Or you could read the transcript -- while drinking a beer, of course.
We have transcriptions for the faster readers. But you enjoy complaining, so we won't let that silly fact stop you.
Thanks for your input,
Re additive technology: You're right. This is why I don't care much about the people who "make guns" with their 3-D printers. Some of them make lower receiver units because that's the legal definition of a "gun" even though in my eye's it's kind of like making the driver's door frame on a car and claiming you made a car because that's where the VIN goes.
To make a gun or anything else that needs to contain strong forces, I'll join TWX and put my faith in old-fashioned, non-groovy tools like milling machines, lathes, and drill presses. Yay, subtractive technology!
(Not knocking the 3-D print people - Fun stuff, no question.)
They're hooked together -- Bob Twiggs is the common point, and "the man" behind a lot of the "citizen satellites" stuff that's been popping up in the last decade.
"ARLISS began as a cooperative program between Professor Bob Twiggs of Stanford, his colleagues at other universities worldwide and members of AeroPac led by Pius Morizumi and Tom Rouse. The first ARLISS event was held in 1999."
Professor Bob Twiggs
Robert Twiggs has been a professor of astronautical engineering at MSU in July 2009. He was instrumental in the development of a space systems curriculum. Prior to his time at MSU, Twiggs was a consulting professor in the aeronautics and astronautics at Stanford University for 14 years. He is responsible for developing the curriculum for students interested in designing, building and operating small space experiments. He helped develop the original concepts for the CricketSat, CanSat, CubeSat and the PocketQub for educational applications for use in space. In 2010 he was selected as by the Space News publication as one of 10 space professionals “That Made a Difference in Space”. One of his recent publications is as a co-author of the article “Citizen Satellites” in the February 2011 Scientific American. He has a bachelor’s degree in electrical engineering from the University of Idaho and an master’s degree in electrical engineering from Stanford University.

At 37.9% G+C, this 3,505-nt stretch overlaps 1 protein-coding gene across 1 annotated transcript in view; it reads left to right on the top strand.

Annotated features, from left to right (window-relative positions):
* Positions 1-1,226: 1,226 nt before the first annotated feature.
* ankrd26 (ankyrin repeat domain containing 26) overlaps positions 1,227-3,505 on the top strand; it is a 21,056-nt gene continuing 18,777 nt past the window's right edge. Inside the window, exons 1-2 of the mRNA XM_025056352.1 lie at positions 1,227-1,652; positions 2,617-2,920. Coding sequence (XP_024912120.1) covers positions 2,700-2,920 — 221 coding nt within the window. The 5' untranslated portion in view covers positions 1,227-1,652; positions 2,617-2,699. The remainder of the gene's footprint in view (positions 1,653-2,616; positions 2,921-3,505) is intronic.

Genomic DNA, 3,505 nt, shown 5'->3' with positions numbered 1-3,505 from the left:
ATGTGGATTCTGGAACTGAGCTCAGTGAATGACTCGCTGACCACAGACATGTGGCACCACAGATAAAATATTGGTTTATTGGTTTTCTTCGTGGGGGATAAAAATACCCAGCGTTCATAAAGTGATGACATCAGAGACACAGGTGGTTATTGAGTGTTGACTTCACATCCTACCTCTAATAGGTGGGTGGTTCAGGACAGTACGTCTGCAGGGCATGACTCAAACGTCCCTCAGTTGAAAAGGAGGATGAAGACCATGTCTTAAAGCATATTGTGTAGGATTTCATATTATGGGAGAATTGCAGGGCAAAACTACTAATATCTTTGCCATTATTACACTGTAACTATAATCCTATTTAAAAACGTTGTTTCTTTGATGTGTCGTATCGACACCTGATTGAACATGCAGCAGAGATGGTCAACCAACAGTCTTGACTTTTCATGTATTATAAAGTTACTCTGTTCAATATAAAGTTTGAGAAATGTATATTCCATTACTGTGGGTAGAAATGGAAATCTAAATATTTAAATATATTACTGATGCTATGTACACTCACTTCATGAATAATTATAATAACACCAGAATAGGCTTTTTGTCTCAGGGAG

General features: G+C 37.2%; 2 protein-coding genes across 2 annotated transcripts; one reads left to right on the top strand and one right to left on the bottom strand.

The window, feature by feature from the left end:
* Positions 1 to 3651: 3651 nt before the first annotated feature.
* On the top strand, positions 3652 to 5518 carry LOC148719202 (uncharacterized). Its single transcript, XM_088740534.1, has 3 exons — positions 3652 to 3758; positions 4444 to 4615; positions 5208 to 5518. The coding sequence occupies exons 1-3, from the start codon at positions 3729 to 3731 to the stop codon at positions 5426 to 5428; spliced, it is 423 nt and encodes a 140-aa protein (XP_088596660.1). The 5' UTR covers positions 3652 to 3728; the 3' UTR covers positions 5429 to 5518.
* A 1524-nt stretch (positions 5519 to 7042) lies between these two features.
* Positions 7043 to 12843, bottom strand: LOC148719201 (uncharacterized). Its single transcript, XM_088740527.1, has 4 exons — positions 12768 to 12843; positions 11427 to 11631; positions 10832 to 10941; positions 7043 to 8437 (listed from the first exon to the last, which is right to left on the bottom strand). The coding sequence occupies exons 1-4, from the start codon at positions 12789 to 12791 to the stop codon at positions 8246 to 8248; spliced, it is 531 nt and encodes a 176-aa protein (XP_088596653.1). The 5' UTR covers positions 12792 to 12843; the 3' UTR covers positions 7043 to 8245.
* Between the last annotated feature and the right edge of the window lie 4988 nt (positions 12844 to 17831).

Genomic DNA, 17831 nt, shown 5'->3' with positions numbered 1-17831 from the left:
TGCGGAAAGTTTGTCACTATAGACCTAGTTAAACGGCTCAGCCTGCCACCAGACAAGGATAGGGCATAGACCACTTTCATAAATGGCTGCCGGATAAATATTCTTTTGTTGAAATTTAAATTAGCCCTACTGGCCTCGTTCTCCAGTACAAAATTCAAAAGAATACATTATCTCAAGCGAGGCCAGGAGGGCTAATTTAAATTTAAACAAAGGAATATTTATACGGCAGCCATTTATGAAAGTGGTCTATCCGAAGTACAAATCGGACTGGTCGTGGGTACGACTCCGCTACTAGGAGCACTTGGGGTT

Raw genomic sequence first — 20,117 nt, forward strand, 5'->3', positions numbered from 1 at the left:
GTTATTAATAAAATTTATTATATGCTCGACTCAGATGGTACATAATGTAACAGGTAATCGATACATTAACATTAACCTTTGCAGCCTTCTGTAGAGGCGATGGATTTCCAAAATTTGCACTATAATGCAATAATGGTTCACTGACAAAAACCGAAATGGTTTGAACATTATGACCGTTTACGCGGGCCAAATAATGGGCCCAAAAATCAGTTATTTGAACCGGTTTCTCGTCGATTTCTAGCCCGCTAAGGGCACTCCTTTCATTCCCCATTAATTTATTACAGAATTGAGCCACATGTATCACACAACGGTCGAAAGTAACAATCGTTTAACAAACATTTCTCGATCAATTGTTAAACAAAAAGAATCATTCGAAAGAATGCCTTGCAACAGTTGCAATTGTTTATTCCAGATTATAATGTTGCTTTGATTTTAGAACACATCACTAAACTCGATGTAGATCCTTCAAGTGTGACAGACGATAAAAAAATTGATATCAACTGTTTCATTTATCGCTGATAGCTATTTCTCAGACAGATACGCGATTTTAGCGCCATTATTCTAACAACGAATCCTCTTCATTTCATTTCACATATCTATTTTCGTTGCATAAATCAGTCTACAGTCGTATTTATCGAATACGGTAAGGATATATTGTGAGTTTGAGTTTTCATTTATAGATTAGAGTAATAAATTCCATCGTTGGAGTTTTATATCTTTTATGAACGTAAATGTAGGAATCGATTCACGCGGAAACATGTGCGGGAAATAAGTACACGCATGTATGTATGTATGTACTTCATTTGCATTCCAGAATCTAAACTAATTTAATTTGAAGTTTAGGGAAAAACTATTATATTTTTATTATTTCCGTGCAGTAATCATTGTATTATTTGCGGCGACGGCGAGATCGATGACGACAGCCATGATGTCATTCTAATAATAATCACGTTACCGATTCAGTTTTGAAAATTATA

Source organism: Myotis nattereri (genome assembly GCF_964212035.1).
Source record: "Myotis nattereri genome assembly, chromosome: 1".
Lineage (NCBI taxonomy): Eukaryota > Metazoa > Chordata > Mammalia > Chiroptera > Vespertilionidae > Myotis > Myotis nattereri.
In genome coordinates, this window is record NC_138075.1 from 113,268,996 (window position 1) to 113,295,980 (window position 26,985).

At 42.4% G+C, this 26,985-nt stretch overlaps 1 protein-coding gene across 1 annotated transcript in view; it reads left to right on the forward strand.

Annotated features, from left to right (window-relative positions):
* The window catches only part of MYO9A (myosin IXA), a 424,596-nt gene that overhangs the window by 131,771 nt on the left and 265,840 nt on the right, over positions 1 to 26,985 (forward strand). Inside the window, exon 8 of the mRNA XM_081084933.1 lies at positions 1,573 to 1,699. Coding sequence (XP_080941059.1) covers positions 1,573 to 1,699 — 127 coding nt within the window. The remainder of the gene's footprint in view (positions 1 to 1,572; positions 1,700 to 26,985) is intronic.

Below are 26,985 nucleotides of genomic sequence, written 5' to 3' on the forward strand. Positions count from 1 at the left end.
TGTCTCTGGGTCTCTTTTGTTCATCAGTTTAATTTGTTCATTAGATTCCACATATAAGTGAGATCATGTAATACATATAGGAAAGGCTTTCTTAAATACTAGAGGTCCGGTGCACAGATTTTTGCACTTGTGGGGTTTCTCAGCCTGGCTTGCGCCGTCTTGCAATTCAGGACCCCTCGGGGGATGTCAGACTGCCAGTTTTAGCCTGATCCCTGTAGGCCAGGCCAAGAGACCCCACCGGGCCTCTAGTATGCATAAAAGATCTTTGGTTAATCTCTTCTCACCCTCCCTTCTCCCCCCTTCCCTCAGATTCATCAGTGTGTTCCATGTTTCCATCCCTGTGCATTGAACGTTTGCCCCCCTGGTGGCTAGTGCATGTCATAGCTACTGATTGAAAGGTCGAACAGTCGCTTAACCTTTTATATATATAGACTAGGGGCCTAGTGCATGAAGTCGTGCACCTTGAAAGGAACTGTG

Question: "Why doesn't Slashdot do an interview with Prof. Twigg?"
Answer: We should. I'll talk to Tim, see who he wants to do it.
And all articles ITWBennett submits are from IT World. Neither of these users is anywhere near a top submitter by percentage. Not even close.
For some reason Flash seems to be the default, but I can watch
So laser-print it with metal. Might not be ultra-strong, but way better than plastic. - https://en.wikipedia.org/wiki/...
What Bruce said. Not everything needs to have a practical application to be interesting. Some things are just fun.
That thing (made out of metal) would make one heck of a 'granny gear' for my recumbent trike, though.
"Slashvertisement - a fiction spawned in the brains of basement-dwellers who think that anyone who says anything nice about anything or anyone is getting paid to be positive."